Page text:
As a result of such injustice, the absolute value of human life therein dissolves—releasing that selfsame stench which infects the entirety of civil society on down the line. When capital punishment is abolished by sentimental moral fiat, the weight accorded human existence diminishes. Consequently, how common it is to find first and second degree murderers walking free in a relatively brief span of years and these same murderers serially re-offending. Clearly, considering such a state of affairs, can anyone categorically proclaim that a civilized society that eschews the death penalty and winks at selective abortion ultimately cherishes life in absolute terms?

As to my Progressive colleague, I would like to be able to strip him of the preconceptions of his jaundiced compassion and show him that he has, through the noxious prism of our age, inverted justice in the interest of ideology and contaminated the value of life in flesh and blood terms. If a true compassion and affirmation of life are the marks we aim for, then in the interest of a substantive justice, heinous murderers should surrender their lives to uphold the incalculable dignity of human worth. Many worry that in condemning a person to death, we use them as an object lesson to others and therefore use death as an instrumentality of fear. In truth, we need not proceed down that road. Heinous murder merits death—period. That such justice is socially instructive is really beside the point here. [pullquote]…can anyone categorically proclaim that a civilized society that eschews the death penalty and winks at selective abortion ultimately cherishes life in absolute terms?[/pullquote]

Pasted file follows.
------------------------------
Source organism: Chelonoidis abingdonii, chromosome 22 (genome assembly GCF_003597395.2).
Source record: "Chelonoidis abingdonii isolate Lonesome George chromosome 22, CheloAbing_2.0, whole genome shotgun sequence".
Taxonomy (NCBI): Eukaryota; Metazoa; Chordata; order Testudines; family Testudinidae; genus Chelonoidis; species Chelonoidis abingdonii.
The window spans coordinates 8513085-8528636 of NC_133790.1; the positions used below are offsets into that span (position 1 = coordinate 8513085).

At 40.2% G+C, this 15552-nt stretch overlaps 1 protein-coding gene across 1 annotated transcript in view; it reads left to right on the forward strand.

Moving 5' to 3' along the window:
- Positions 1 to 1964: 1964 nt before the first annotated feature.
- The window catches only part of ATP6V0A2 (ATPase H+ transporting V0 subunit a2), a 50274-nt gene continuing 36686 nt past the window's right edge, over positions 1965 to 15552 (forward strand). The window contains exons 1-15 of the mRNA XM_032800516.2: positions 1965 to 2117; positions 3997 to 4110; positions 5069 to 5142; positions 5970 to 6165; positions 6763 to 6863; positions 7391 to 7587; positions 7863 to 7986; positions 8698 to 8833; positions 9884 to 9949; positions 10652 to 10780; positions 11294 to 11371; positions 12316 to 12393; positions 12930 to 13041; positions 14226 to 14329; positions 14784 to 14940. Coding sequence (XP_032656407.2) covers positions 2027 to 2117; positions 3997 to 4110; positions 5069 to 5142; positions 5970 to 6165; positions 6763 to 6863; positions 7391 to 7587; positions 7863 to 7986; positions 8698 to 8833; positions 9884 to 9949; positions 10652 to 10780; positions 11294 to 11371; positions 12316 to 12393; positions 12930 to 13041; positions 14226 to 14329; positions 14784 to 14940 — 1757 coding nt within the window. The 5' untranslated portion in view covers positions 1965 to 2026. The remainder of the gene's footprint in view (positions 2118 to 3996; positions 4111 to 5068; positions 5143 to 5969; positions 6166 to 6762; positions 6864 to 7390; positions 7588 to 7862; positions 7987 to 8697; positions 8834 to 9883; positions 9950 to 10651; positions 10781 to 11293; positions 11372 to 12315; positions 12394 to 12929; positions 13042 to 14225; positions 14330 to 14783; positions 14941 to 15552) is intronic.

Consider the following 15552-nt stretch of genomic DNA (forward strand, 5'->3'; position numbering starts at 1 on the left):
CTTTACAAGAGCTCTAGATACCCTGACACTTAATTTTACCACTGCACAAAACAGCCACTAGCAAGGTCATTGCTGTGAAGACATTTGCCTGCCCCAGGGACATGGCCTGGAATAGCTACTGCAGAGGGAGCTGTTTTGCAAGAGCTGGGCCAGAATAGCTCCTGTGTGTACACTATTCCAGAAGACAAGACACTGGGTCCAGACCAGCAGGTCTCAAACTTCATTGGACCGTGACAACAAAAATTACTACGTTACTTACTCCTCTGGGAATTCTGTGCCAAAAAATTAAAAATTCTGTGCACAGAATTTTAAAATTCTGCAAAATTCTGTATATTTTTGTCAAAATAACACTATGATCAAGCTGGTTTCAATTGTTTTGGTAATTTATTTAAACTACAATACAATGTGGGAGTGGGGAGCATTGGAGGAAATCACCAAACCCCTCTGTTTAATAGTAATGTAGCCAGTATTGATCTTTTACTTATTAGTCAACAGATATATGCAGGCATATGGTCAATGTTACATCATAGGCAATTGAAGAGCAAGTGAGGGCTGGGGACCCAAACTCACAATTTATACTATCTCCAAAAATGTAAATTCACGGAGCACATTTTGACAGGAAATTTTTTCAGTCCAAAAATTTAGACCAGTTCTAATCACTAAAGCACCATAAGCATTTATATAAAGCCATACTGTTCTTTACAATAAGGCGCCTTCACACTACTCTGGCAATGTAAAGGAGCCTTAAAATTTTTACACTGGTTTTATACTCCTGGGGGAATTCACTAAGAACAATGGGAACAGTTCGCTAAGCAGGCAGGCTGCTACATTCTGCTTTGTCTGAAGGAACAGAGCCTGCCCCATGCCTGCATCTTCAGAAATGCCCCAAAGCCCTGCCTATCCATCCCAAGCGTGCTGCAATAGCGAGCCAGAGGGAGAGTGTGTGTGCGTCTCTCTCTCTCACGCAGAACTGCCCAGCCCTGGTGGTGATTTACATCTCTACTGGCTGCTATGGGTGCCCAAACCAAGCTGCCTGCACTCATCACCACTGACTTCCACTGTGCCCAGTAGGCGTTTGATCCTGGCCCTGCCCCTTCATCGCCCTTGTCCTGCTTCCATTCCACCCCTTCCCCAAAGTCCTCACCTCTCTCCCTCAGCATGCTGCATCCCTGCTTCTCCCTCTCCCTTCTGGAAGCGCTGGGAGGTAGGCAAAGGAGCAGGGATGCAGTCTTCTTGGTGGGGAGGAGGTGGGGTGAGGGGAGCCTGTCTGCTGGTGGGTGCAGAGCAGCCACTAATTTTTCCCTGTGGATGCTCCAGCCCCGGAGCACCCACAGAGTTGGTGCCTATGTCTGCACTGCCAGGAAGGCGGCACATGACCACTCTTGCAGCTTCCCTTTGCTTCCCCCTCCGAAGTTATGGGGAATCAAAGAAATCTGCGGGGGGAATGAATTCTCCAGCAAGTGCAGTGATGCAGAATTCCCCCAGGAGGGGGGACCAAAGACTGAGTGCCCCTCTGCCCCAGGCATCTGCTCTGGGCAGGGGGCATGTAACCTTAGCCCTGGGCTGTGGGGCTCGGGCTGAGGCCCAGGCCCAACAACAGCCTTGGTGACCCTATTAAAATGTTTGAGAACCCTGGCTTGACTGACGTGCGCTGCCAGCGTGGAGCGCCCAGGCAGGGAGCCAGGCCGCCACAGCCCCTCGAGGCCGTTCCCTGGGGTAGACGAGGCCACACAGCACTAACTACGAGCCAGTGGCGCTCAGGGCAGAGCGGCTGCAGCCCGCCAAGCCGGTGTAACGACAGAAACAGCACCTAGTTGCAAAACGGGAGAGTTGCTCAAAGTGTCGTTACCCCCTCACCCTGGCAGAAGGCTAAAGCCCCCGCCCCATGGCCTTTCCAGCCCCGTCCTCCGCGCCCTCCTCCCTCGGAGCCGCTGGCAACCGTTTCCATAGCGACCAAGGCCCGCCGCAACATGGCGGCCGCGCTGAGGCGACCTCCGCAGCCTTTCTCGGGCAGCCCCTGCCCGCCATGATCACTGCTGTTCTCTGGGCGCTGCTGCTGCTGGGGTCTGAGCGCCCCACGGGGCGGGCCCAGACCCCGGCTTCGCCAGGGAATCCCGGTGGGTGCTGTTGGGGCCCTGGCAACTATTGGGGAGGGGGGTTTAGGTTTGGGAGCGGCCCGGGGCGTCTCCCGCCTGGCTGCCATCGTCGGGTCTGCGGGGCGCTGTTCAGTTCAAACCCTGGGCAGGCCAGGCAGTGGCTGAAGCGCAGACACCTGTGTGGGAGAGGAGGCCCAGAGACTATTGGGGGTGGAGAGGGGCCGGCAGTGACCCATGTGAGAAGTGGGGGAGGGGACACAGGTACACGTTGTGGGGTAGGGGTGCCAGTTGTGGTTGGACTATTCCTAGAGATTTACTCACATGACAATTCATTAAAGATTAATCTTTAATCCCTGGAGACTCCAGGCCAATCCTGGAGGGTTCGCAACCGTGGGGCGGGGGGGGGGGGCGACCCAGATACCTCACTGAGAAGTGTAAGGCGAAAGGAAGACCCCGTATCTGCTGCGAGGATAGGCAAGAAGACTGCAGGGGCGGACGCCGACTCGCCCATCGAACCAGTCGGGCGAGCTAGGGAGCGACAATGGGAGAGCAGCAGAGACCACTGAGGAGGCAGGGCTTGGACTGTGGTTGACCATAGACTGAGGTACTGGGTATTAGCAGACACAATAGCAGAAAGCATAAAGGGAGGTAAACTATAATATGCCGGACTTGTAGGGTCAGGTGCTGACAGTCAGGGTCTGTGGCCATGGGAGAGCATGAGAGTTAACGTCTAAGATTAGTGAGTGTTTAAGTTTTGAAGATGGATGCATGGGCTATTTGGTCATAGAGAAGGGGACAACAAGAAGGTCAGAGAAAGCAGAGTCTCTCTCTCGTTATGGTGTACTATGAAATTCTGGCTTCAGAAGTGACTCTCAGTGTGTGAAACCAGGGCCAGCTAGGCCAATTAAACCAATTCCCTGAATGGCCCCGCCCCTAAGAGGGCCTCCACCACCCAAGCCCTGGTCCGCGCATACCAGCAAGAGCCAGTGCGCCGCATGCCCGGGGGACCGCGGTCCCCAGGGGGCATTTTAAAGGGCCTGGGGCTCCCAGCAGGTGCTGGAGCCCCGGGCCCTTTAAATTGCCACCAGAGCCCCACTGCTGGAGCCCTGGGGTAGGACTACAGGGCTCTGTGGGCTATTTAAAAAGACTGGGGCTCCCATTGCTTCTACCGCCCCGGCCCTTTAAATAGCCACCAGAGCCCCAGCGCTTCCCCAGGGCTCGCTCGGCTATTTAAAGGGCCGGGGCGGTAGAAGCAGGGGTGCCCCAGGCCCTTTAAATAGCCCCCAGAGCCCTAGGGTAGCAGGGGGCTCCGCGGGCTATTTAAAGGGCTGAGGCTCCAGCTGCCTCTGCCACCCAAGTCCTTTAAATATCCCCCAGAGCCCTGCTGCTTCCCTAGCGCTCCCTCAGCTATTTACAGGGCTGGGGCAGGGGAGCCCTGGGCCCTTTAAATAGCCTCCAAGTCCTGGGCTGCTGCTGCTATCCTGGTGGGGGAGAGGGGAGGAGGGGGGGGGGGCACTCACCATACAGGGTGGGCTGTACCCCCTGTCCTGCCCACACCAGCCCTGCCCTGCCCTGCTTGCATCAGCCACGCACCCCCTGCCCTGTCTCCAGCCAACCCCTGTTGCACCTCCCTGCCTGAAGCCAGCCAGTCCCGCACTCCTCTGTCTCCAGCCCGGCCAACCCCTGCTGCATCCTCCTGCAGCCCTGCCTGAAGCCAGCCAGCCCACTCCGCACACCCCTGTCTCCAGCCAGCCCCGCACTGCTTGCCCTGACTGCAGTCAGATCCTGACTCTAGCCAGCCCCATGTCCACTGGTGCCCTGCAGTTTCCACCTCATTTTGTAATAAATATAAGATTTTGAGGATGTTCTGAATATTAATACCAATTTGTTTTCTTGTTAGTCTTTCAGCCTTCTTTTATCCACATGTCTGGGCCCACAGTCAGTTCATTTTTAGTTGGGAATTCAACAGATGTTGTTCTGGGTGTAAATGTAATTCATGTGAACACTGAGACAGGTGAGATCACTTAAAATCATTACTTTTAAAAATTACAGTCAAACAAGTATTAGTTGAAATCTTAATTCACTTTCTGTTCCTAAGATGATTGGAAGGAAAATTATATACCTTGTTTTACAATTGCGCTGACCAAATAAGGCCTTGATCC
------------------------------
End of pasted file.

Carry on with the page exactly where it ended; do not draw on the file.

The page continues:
As for the helpless infant residing in the body of its mother, we are adjured by our Creator, who knows the very number of hairs upon our heads, to protect the innocent and to sustain the miracle that he has woven together in love. Rather than asserting our superiority through the cavalier exercise of power to destroy the innocent, we should consider the miracle of life; and as valuing creatures conform ourselves as to be worthy of life’s blessing that we take for granted. Such a gift was not intended for us to look upon with derision.

As a child, I was taught that it was a noble act to subdue the wicked and to uphold the plight of the innocent. Somehow, in our fiddling outside the boundaries of reason, we have reversed the moral polarities. Consequently, we now wickedly implore for the guilty just as we have grown deaf to the cause of our most helpless and benign. In moving away from Right Reason and the Moral Law that governs the universe, we are reaping the terrifying backlash of unaided human moral autonomy. Can our immoral actions any longer be explained away by feigning moral/intellectual ignorance? Has not our foolish exercise of radical freedom, unhinged from a purposeful mercy and substantive justice, led our civilization inexorably down the path to alienation, desolation and madness?